Every September is World Alzheimer’s Month, an international campaign led by Alzheimer’s Disease International (ADI) to raise awareness, advocate for prevention and fight the stigma of this devastating degenerative brain disease. This September 21 is World Alzheimer’s Day — What are you planning to do to help combat Alzheimer’s disease?
Understanding the Causes of Alzheimer’s
Alzheimer’s is a neurodegenerative disease in which amyloid plaques and Neurofibrillary tangles gather around the cells of the brain. Neurofibrillary tangles are defined as “abnormal accumulations of a protein called tau that collect inside neurons.” While amyloid plaques are defined as “hard, insoluble accumulations of beta amyloid proteins that clump together between the nerve cells (neurons) in the brains of Alzheimer’s disease patients.” Both anomalies in the brain damage and destroy brain cells over time and impede their ability to communicate with one another. This can lead to different stages of cognitive impairment as the damage progresses.
The Stages of Dementia
Early-stage: can include forgetfulness, losing track of the time and becoming lost in familiar places. These early stages are complicated because this can happen to just about everyone, every now and then.
Middle stage: in this stage people become forgetful of recent events and names and have increased difficulty with communication.
Late-stage: In this final stage an individual becomes nearly completely dependent on 24-hour care. Symptoms include: becoming unaware of the time and place and difficulty recognizing relatives and old friends
While we are still not completely certain of what causes this disease to form, it is believed that a combination of lifestyle choices may prevent or delay symptoms. Healthy habits may help improve brain health and keep away the development of Alzheimer’s.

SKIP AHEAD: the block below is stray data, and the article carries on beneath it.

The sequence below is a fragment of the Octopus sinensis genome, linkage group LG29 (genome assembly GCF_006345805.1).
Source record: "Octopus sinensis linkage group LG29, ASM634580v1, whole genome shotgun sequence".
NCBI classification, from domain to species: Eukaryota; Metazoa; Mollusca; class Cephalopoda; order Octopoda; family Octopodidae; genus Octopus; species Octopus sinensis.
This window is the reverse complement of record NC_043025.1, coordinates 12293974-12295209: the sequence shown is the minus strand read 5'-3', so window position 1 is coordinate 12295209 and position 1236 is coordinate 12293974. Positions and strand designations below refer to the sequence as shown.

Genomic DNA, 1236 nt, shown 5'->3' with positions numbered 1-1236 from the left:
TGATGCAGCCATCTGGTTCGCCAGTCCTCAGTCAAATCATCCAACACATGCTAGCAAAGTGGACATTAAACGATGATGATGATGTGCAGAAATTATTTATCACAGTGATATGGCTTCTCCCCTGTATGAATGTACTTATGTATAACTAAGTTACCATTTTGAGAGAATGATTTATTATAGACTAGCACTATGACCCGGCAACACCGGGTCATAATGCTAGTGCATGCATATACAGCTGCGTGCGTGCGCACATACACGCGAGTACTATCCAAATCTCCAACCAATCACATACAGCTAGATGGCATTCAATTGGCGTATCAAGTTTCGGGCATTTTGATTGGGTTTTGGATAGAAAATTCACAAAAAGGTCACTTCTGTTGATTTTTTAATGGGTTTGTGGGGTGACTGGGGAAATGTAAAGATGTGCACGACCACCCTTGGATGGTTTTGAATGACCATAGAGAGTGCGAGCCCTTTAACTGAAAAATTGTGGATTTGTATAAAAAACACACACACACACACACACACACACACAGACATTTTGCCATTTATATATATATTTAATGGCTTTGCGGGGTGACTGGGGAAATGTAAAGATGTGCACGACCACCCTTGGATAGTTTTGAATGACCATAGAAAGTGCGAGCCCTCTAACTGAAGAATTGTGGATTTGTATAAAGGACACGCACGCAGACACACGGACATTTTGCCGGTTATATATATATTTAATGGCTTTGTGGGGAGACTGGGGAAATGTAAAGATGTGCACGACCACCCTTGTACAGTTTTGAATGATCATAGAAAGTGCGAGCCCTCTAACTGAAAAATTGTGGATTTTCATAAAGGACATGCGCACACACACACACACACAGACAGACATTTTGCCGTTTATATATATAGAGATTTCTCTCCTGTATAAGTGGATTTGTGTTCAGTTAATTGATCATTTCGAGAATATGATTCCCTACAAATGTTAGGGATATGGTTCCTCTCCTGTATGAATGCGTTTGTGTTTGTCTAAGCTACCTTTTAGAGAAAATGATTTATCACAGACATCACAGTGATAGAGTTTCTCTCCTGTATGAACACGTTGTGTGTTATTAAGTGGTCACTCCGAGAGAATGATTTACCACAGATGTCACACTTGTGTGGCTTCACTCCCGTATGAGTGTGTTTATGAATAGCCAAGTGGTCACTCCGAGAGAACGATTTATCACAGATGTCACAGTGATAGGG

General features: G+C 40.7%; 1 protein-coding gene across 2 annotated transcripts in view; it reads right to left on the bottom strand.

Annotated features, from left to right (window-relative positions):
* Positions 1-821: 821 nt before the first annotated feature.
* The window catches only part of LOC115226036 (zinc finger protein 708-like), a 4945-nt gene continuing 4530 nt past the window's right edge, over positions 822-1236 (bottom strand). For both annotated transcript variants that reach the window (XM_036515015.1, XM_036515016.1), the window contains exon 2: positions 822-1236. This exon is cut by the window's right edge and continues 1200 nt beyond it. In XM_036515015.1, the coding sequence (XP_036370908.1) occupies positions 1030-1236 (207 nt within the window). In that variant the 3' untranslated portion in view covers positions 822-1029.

Exercise. Studies have shown that 30 minutes of moderately vigorous aerobic exercise, three to four days per week can delay onset of Alzheimer’s.
Eat a Well Balanced Diet. A diet prioritizing fresh vegetables and fruits; whole grains, and lean meats such as fish, nuts and poultry, while avoiding processed foods and sugars can contribute to reducing hypertension, cardiovascular disease, diabetes. These conditions can damage brain cells and are believed to contribute to a higher risk of cognitive impairment
Other preventative measures include getting a good night sleep whenever possible, avoiding stress, learning new things and staying socially connected. These behaviors will eliminate stress on your body and keep your brain sharp and active.
Connecting Hearing Loss and Alzheimer’s
While hearing loss begins in the ears it ultimately affects the brain. This is because when the brain struggles to hear parts of words or sentences due to hearing loss, it causes cognitive fatigue. Social situations which once gave you energy suddenly become draining. Many studies have researched the connection linking untreated hearing loss to diminished cognitive function. Most recently, a study published in July 2021 revealed that who struggle to hear amongst noise over an 11 year period and found they were at a higher risk of developing dementia than those with normal hearing.
A separate study, from Johns Hopkins examined cognitive impairment scores over six years in nearly 2,000 seniors. The participants were cognitively normal at the start of the research but w by the study’s end, people with hearing loss were recorded as being 24 percent more likely to have cognitive “impairment” in comparison with those with no hearing loss.
A separate Johns Hopkins study revealed a link between hearing loss and accelerated brain tissue loss which could lead to dementia. The researchers determined that for seniors with hearing loss, brain tissue loss escalates faster than it does for those with normal hearing.
Treating Hearing Loss to Fight Dementia
Many believe that treating hearing loss with hearing aids could slow cognitive impairment. Hearing aids are tiny electronic devices which fit in or around the ear. They are programmed to amplify only the specific sounds and tones which you cannot comprehend due to hearing loss. Hearing aids make it possible to rejoin the conversation, get out there, stay social, connected, and engaged in the life you love. Even if you don’t think you have a hearing loss, it can’t hurt to have your hearing tested. Many people live years without knowing they have a hearing loss but that doesn’t mean it isn’t already affecting your brain health. Address Alzheimer’s disease risks head on this September by scheduling a hearing test now!